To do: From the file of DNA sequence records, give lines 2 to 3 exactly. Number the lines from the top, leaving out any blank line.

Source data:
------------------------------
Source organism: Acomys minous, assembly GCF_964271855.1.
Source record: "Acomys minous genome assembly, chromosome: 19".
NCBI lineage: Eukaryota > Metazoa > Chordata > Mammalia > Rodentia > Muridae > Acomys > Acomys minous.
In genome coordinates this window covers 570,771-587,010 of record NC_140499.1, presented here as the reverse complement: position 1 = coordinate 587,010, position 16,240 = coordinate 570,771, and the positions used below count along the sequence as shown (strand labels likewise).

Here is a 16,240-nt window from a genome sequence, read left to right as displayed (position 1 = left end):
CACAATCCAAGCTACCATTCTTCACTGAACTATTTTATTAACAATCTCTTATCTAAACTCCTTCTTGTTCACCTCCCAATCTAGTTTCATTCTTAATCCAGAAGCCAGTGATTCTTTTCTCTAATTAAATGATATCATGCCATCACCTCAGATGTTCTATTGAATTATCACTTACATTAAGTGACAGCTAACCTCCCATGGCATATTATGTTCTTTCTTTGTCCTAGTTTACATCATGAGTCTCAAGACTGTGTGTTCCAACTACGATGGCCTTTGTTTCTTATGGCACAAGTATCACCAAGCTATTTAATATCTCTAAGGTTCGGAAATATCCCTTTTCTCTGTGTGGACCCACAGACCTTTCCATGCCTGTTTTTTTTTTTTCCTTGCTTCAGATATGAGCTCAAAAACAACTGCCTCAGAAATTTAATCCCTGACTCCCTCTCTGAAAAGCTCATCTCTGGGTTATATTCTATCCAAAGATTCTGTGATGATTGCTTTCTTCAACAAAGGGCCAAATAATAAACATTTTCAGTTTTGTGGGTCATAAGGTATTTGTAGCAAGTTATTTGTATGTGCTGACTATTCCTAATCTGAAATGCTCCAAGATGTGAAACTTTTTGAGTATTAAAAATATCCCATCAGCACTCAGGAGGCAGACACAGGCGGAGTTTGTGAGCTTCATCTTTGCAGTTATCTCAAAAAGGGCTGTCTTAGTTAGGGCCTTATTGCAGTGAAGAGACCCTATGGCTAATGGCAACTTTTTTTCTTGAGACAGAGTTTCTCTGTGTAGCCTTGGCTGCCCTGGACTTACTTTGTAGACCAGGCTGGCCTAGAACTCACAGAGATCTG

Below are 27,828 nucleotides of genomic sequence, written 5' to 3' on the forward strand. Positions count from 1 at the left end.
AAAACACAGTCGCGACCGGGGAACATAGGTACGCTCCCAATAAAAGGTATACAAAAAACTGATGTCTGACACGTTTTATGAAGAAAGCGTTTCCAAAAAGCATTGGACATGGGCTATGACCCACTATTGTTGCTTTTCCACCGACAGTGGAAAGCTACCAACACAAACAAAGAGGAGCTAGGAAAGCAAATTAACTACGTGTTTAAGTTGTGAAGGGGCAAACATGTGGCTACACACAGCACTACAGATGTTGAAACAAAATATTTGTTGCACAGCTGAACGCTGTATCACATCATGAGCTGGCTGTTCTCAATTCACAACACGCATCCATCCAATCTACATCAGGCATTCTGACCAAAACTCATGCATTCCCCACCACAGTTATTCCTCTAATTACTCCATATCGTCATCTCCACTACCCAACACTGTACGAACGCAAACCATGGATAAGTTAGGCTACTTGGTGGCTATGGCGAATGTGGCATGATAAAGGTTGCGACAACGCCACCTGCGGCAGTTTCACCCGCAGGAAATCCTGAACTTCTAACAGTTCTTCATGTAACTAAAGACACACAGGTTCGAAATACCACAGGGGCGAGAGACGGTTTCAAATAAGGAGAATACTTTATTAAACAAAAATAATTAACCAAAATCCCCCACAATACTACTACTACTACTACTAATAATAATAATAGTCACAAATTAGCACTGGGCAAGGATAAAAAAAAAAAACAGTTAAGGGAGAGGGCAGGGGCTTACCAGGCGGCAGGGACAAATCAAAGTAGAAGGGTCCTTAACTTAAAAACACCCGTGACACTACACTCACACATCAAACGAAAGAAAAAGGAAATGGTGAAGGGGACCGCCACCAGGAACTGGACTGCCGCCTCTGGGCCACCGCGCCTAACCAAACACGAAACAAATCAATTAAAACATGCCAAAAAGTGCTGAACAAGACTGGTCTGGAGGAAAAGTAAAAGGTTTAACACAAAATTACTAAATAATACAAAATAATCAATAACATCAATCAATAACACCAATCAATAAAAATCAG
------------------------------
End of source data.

Source record: "Acomys minous genome assembly, chromosome: 19".
NCBI lineage: Eukaryota > Metazoa > Chordata > Mammalia > Rodentia > Muridae > Acomys > Acomys minous.